3. Unification is apparently the hardest part of implementing dependent pattern matching. This opens up the possibility of supporting inductive families and dependent matching in the module language.
  4. Similarly, we should be able to support ordinary types parameterised and indexed by modules. Combined with the above this would allow e.g. a vector type indexed by a length of module type Nat defined as you would expect – no more silly games pretending that that the types z and 'a s are the natural numbers.
  5. It should allow a full and predictable solution to the problem of “double vision” in recursive modules.
  6. It should also allow the inference of definitions in an .ml file based on the contents of the .mli – so you could just write type t = _ in the .ml and avoid having to write the definitions twice.

Of course all of those are large amounts of work, and they are not going to be included as part of the modular implicits project, but I think that they definitely help to justify having a more complete solution to the unification issue in modular implicits.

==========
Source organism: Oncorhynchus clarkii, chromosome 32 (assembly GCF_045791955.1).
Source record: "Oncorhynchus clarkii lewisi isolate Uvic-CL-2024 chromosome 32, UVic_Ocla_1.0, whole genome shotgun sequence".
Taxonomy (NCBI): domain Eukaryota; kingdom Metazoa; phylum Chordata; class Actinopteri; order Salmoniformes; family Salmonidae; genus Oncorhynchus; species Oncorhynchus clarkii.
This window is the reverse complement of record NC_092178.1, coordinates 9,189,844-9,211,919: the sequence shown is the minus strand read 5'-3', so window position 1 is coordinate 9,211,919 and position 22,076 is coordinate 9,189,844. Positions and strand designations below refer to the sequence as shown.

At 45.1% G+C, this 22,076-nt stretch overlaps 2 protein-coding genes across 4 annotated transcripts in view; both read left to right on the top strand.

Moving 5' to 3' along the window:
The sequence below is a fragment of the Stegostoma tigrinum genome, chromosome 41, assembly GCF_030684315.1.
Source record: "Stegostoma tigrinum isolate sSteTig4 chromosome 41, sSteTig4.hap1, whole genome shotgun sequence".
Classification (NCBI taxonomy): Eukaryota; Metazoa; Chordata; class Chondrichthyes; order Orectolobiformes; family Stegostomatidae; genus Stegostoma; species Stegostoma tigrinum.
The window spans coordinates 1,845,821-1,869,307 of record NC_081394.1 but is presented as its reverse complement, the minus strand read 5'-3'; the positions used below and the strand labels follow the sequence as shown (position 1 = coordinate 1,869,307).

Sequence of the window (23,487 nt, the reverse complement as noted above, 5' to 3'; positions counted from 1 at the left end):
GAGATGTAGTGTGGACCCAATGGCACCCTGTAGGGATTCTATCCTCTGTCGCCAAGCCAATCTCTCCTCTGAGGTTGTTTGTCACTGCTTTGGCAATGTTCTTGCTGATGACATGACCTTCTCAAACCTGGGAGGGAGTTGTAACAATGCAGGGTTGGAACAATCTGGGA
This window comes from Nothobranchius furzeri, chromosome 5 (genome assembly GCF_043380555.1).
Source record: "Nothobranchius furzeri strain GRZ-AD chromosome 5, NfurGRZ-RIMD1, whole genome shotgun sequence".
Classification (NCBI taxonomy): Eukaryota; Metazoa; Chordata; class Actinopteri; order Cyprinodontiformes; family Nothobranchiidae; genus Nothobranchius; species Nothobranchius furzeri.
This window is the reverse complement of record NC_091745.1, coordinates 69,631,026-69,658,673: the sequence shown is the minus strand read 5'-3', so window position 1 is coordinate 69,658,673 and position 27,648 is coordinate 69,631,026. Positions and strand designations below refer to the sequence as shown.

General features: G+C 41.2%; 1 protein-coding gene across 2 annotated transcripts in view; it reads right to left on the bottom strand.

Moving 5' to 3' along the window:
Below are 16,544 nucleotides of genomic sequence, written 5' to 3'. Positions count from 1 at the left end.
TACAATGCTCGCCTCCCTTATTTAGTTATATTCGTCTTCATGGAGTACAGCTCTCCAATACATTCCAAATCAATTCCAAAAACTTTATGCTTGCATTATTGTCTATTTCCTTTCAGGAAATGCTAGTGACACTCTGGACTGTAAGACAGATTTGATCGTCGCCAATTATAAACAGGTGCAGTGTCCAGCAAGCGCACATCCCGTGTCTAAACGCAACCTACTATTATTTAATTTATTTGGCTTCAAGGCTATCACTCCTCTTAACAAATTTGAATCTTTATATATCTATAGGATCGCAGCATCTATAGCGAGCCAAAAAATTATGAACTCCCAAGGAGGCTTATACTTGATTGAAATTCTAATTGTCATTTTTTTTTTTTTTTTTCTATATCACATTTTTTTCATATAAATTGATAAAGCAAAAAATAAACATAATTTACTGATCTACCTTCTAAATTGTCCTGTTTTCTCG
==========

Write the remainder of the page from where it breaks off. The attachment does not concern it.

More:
The curious can see a formal description of a module system that includes the “additional equalities” I mentioned here.

As Gabriel said, everyone is very busy at the moment, so not much has been done since November. Personally, I’ve been using my free time on the algebraic effects work, but I hope to get back to looking at implicits in the second half of the year.

How would I implement a polymorphic recursive modules for generic types?

Honestly, this sounds like a completely different language (though compatible with OCaml). This new language should get a completely new standard library and will enforce different paradigms of programming, i.e., using lot’s abstractions and making everything generic. Probably it should be named OCaml anymore, just a very powerful language that is compatible with OCaml.


It would be difficult to find it a name. It will be a mix between a camel, a lion (leo in latin) and a rooster (coq in french). Very strange animal, isn’t it? :smiley: